NGT set certain conditions while giving the green signal – including that embankments cannot be altered.

Construction of Andhras capital Amaravati to go ahead as NGT gives green nod
news Environment Friday, November 17, 2017 - 13:38

In a major decision, the National Green Tribunal (NGT) on Friday gave the green signal for construction activities in Andhra Pradesh’s upcoming capital Amaravati.

A case was filed by retired journalist and social activist from Vijayawada, Pandalaneni Srimannarayana in February, 2015, claiming that fertile land along the Krishna River was being destroyed for urbanization. The NGT had finished hearing all parties in the case in April this year and reserved its judgement.

On Friday, the Tribunal gave its green signal for the construction.

ANI reported that the NGT set certain restrictions, stating that a comprehensive study should be done and that the course of the Krishna River, or its micro ecology river course or micro ecology should not be altered.

It also said that embankments could not be altered, except in the case of strengthening flood control measures.

Dictating that sewage water treatment plants must be set up, the NGT asked for the appointment of two committees. One Supervisory Committee – which would meet once in three months, to bring in more regulations if required – and one Implementation Committee which would meet every month.

The NGT full bench of Chief Justice Swatanter Kumar, Justice Raghavendra S Rathore and Bikram Singh Sajwan pronounced the judgement, ToI reported.

Reacting to the judgement, Chief Minister N Chandrababu Naidu took to Twitter, and said, “Elated over the National Green Tribunal giving a green signal for the construction of capital in Amaravati of the new Andhra. With this, the obstacles for the construction of the new capital have been removed. Let’s construct the new capital which every Telugu person will be proud of.”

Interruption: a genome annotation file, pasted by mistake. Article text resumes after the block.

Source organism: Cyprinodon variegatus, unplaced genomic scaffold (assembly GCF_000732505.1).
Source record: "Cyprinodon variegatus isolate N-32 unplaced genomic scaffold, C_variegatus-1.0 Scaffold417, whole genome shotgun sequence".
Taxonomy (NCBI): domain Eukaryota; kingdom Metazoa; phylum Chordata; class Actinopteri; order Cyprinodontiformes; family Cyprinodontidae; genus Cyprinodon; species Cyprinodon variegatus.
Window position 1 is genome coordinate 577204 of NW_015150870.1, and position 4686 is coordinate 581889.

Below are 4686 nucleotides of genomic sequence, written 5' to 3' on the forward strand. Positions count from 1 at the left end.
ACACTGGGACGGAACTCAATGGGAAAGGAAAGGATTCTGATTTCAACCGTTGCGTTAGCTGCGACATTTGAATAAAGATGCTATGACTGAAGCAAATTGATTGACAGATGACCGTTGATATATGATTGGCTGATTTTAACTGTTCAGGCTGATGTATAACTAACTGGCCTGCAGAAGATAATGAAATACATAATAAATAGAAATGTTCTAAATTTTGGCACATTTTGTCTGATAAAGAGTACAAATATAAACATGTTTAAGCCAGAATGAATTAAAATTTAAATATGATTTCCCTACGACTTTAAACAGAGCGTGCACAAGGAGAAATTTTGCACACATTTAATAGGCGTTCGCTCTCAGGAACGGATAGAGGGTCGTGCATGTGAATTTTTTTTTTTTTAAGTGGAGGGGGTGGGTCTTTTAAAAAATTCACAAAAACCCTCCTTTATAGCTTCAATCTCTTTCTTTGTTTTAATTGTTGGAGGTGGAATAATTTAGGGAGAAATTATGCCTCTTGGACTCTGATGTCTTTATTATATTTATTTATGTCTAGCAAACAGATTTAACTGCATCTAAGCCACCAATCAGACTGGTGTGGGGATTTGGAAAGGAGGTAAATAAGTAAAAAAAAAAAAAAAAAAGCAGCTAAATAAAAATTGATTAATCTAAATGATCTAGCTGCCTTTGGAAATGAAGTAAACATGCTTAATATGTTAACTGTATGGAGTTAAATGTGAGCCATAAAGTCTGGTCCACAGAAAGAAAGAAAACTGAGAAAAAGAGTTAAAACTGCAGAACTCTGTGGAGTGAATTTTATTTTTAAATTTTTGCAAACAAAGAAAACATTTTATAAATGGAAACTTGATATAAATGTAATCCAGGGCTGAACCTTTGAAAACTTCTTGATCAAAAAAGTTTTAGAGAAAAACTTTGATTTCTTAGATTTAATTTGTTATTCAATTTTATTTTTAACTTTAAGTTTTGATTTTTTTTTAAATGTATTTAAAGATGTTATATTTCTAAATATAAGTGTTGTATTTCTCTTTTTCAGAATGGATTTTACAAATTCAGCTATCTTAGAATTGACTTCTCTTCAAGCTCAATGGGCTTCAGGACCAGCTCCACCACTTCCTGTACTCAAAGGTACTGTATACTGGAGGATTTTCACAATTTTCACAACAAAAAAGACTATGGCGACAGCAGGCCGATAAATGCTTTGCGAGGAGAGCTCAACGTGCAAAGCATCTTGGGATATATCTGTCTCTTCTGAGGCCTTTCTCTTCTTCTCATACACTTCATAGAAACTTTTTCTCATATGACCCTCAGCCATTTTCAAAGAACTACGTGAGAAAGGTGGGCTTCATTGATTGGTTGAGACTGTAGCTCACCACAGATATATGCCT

Background

Srimannarayana approached the Supreme Court first but was directed to go to the NGT in 2015.

The case gathered momentum as retired bureaucrat EAS Sarma filed another petition in December that year, challenging the hurried grant of environmental clearances.

A group of farmers had also approached the NGT, challenging the pooling of fertile land.

During the hearing of the case, the NGT had also expressed its doubts, over the state's plans to elevate the 10,000-acre capital city on the banks of the River Krishna, to protect it from getting flooded.

The Andhra Pradesh government said that it had not violated any norms, and would actively work in protecting the green space in and around Amaravati.

"I'm not saying we do not need a capital. Andhra needs a capital, and deserves a good one. However, this particular plan is more like a real estate business deal at the cost of farmers. The area by the River Krishna is one of the most fertile lands in India as well as in the world. Up to 120 varieties of crop can be grown here and it gives three yields a year," Srimannarayana had told TNM during an earlier interview.

Despite multiple efforts, the petitioners could not be reached for comment.

With the NGT judgment, the way has been cleared for the Andhra Pradesh government to go ahead with constructing its capital.

Srimannarayana approached the Supreme Court first but was directed to go to the NGT in 2015.

The case gathered momentum as retired bureaucrat EAS Sarma filed another petition in December that year, challenging the hurried grant of environmental clearances.

A group of farmers had also approached the NGT, challenging the pooling of fertile land.

During the hearing of the case, the NGT had also expressed its doubts, over the state's plans to elevate the 10,000-acre capital city on the banks of the River Krishna, to protect it from getting flooded.

The Andhra Pradesh government said that it had not violated any norms, and would actively work in protecting the green space in and around Amaravati.

"I'm not saying we do not need a capital. Andhra needs a capital, and deserves a good one. However, this particular plan is more like a real estate business deal at the cost of farmers. The area by the River Krishna is one of the most fertile lands in India as well as in the world. Up to 120 varieties of crop can be grown here and it gives three yields a year," Srimannarayana had told TNM during an earlier interview.

Despite multiple efforts, the petitioners could not be reached for comment.

With the NGT judgment, the way has been cleared for the Andhra Pradesh government to go ahead with constructing its capital.

 

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